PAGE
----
Farmers sow devotion, reap deluge Mournful pride greets great flood THE GREAT FLOOD OF 1993

July 18, 1993|By Clara Germani | Clara Germani,Staff Writer

FARMINGTON, Iowa -- Somehow Ken and Joann Crabill can look across the mud and water that used to be dry land around their farmhouse and still appreciate their memories of the moon on the Des Moines River. Even now they wouldn't trade away their life on the farm.

But with about 15 percent of his 500-acre corn and soybean crop underwater, and much of the rest of it yellowing from too much rain, there's no farm income in sight for Ken Crabill.

So the lanky, sun-browned farmer drove his muddy Ford pickup to the bank for a loan Wednesday. Bills are due on the seed he planted in June that probably won't produce a full crop.

Even if he and his wife could sleep a wink, they haven't. The alarm clock beside an air mattress in their otherwise empty farmhouse was set for hourly checks on the Des Moines water that crept up over the gravel river road and into their yard this week.

Snapshots of heartbreak like the Crabills' lie around every bend in the loamy Mississippi River basin, where the worst recorded floods in the region's history have overwhelmed 8 million acres of farmland in eight states and damaged up to 10 percent of Midwestern cropland.

There's disaster in the muggy summertime air -- but along the rural backwaters of the flooding, the urgent rush to evacuate, mend weak levees and sandbag homes is tempered by a stoicism that comes from living with the land.

There is a sense of perspective handed down through generations of Midwestern farmers who have plowed right on through drought, hail, frost, insects, disease, tornadoes and flood after flood to produce the world's most sophisticated and productive agricultural economy.

"In some ways it's easier for farmers to deal with natural disasters, because being a part of the natural environment, they've witnessed disasters . . . maybe not [one] of this magnitude, but it's part of the occupational choice," says Paul Lasley, Iowa State University farm extension sociologist.

Listen carefully to the Crabills -- and to many other farm families who seem to publicly shed fewer tears per capita in the face of nature's wrath than people elsewhere -- and you hear a sort of American Gothic tale in which quiet strength is cultivated through humility.

One piece of flood disaster lore already gaining popularity, even if it is largely apocryphal, is that Red Cross officials were surprised early on in their rural shelters that no one was showing up (actually, small numbers were).

The story symbolizes how the Midwest's cultural setting for disaster is different from, say, the California earthquake or the Florida hurricane, says Bill Heffernan, chairman of the rural sociology department at the University of Missouri, Columbia. Here in the Midwest, there are longtime, small-town family and community links, and the disaster has been selective. The large untouched community is a support network for those touched.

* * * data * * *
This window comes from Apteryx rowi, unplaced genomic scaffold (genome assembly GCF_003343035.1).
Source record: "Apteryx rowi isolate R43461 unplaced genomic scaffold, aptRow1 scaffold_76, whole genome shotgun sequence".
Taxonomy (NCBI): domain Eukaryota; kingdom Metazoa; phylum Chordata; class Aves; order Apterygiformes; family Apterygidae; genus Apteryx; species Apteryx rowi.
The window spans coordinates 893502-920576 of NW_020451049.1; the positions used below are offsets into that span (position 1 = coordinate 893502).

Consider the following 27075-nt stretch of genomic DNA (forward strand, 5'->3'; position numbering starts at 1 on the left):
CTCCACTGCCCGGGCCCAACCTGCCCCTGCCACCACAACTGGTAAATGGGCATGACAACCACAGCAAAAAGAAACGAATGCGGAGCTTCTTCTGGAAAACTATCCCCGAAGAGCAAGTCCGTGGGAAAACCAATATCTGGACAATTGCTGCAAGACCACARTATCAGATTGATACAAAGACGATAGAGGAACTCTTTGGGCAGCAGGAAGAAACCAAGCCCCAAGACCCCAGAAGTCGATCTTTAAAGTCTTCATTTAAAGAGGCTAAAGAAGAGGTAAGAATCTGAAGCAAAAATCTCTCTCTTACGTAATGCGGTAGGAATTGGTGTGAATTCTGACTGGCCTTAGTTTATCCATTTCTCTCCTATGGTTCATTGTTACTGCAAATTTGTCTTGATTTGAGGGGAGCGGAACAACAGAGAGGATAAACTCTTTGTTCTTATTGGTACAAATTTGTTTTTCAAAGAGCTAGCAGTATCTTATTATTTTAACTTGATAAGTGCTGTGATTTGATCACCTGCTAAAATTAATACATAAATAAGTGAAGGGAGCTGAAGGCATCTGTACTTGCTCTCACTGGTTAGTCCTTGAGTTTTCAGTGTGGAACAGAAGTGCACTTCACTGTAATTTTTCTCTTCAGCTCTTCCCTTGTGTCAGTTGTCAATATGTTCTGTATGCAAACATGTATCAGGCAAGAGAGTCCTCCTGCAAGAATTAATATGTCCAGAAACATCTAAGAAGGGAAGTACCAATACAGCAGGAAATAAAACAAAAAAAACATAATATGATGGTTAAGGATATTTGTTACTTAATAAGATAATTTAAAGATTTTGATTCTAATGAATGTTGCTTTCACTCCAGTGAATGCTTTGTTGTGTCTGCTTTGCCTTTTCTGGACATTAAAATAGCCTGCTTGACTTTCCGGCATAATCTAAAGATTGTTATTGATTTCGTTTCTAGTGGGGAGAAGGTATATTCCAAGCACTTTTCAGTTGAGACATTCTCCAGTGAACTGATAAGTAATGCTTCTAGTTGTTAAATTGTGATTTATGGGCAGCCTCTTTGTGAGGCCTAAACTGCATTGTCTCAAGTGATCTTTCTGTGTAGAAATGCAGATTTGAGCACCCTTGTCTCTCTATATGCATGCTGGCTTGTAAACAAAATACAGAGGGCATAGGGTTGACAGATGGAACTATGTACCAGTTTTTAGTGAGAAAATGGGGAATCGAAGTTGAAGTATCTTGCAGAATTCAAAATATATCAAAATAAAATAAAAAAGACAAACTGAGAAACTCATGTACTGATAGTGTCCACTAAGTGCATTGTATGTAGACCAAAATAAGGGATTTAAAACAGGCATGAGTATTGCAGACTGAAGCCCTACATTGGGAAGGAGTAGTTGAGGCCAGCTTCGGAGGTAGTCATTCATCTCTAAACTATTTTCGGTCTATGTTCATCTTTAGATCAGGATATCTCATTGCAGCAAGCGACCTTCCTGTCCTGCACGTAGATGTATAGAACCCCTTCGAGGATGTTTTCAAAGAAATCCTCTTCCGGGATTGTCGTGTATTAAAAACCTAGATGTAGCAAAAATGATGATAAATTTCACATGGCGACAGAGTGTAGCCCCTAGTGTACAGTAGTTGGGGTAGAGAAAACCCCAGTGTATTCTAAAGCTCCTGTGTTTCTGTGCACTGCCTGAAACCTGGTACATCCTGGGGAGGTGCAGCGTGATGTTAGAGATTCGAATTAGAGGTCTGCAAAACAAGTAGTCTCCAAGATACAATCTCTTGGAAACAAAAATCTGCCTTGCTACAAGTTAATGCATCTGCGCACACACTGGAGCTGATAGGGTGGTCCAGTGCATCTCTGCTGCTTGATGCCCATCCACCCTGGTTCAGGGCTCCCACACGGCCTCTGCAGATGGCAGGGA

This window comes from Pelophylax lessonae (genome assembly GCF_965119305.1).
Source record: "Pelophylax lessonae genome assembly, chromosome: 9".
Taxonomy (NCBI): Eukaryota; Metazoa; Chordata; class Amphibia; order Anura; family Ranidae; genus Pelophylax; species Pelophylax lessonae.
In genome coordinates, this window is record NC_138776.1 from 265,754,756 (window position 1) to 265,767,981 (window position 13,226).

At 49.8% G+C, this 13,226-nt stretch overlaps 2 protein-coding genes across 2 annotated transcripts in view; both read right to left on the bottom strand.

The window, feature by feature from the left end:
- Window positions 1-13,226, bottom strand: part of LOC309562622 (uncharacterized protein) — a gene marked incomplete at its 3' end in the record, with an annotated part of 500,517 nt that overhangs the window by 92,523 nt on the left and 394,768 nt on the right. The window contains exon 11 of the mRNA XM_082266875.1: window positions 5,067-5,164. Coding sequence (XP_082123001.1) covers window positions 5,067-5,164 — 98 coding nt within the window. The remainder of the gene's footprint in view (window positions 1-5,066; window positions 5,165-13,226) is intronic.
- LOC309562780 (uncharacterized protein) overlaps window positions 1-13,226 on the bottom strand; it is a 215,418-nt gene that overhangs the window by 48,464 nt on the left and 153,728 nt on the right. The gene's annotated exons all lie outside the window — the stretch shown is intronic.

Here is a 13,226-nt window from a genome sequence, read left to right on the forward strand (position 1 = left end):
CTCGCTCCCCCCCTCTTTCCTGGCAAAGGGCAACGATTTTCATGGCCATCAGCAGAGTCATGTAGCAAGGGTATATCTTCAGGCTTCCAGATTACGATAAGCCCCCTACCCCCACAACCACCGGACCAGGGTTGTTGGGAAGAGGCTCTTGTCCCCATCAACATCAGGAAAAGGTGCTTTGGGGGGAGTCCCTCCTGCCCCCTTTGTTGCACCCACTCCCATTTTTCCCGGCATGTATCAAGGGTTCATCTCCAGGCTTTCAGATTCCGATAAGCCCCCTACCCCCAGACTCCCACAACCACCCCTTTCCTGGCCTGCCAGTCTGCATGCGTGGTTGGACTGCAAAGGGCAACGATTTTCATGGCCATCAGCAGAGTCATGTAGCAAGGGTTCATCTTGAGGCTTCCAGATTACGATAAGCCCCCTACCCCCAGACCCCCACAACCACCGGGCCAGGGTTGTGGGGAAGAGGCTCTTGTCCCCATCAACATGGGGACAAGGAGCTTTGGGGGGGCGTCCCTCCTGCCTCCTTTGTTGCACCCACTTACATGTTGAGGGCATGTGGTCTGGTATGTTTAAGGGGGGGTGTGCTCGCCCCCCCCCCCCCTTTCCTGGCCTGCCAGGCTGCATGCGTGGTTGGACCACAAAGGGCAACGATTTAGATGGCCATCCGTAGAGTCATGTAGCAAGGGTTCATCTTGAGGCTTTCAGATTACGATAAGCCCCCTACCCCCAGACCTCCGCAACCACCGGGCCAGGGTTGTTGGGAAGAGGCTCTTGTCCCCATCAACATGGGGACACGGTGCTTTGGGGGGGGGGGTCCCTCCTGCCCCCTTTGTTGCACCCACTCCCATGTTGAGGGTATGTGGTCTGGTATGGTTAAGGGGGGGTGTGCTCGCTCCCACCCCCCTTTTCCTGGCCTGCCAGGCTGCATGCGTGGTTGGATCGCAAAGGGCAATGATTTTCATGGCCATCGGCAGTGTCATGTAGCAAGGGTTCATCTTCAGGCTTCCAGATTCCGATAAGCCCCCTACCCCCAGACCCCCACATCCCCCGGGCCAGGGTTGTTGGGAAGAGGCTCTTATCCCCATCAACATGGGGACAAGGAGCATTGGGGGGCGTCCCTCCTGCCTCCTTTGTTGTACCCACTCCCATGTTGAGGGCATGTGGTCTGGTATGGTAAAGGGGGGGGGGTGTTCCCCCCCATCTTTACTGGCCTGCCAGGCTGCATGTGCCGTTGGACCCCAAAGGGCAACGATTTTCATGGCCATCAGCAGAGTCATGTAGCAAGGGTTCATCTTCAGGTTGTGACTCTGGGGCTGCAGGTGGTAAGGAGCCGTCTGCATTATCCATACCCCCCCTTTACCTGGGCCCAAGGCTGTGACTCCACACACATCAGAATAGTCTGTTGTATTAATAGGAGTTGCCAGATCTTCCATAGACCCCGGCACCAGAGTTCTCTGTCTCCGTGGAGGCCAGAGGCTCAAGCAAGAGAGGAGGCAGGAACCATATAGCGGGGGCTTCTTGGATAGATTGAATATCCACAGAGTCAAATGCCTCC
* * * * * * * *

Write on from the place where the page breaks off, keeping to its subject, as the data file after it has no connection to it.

Risks and rewards

Standing in their empty kitchen -- all their belongings are up the road at Joann's mother's house -- the Crabills lay out the positives and negatives of their years on the farm dryly and unemotionally. The mix of good and bad years -- on balance -- seems to have come out favorably for the Crabills, who managed to send two daughters to college and have stayed ahead of their debt.

Tired from sleepless nights, Mr. Crabill, 53, and his wife, 51, speak somewhat wearily of their life until nudged to say what has kept them in farming, given all the financial hazards and the risk of flood.

Like an improvised rondo in flat Iowa accents, the response is quick and heartfelt, with both giving the impression they are unaccustomed to sharing such feelings with strangers:

He says: "It's nice being your own boss . . . "

She says: "You have to love to see things grow . . . "

He: " . . . or when you go out in the spring and find a newborn calf, it's a miracle."

She: " . . . or that first wagonload of grain in the fall, mmmm, it's wonderful, all that yellow gold going into a wagon -- it's a job well done, a sense of satisfaction when you get a crop all done."

He: "And you see the moon on the water and it's peaceful."

Just as quickly, though, they return to how difficult this flood may end up being for them.

Can't get ahead

Last year was the first since the 1988 drought, says Mrs. Crabill, that felt as if they were going to get ahead.

"Ahead" means having enough for the bills, enough to buy equipment that doesn't break down and a little left over to save.

"But, whammo," this year's flood came.

Though the Crabills' losses will not total as much as those of many bottom land farmers up and down the Mississippi River basin, their motivations and experiences are echoed throughout the region.

Land along rivers is perhaps the most productive land there is, explains Mr. Heffernan.

"It can easily double the profit per acre," farming rich bottom land, he says.

So, near rivers, the farming vs. flood "gamble," as so many here refer to it, becomes a risk worth taking.

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